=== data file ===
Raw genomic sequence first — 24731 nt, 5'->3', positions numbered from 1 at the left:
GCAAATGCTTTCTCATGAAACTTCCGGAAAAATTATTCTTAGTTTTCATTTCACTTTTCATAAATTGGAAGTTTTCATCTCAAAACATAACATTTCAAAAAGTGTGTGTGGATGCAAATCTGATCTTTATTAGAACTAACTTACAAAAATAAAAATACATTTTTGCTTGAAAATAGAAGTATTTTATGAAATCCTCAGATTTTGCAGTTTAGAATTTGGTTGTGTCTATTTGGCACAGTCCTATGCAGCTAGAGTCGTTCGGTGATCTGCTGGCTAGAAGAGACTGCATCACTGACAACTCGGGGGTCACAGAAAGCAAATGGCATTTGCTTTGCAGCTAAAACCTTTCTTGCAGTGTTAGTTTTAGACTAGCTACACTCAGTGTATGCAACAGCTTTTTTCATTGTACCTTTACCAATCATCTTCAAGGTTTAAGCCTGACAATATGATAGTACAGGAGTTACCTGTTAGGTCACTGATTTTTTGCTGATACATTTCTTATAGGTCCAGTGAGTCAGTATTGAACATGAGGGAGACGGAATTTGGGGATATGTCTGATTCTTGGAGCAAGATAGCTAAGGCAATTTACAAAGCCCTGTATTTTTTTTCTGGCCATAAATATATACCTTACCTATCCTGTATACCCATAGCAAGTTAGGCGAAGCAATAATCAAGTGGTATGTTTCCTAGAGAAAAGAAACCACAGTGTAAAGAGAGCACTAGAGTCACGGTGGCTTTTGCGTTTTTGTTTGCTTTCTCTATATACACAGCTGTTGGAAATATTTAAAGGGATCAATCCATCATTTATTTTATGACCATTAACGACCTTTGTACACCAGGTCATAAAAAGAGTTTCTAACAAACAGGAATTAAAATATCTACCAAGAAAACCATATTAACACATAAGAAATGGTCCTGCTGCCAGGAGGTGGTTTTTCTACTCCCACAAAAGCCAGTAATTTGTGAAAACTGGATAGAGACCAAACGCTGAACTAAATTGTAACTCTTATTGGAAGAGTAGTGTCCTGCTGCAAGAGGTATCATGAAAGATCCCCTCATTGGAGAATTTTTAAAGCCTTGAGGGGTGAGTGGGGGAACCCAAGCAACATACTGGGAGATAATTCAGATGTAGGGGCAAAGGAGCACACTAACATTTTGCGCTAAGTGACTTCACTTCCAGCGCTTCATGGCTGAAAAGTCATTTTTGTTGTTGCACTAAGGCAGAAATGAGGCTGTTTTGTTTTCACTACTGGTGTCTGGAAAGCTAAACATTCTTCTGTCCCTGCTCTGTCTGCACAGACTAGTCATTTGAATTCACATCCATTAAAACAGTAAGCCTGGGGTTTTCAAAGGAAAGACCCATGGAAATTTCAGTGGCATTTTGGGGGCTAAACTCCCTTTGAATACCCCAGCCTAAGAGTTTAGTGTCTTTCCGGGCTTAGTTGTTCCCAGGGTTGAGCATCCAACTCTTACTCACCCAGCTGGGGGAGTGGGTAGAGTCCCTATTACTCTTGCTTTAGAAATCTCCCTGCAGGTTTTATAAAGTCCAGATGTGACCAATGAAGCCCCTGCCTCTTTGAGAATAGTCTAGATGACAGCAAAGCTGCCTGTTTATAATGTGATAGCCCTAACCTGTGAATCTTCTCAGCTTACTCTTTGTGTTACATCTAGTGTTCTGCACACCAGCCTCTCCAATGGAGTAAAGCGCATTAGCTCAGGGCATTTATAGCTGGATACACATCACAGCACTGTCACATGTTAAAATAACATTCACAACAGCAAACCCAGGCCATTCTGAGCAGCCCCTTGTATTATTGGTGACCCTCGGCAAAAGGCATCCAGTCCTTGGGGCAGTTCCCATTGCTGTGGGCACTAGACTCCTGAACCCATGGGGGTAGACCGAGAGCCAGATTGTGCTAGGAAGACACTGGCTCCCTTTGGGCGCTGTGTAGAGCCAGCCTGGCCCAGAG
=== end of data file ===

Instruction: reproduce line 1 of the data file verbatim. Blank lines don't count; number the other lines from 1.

Raw genomic sequence first — 24731 nt, 5'->3', positions numbered from 1 at the left: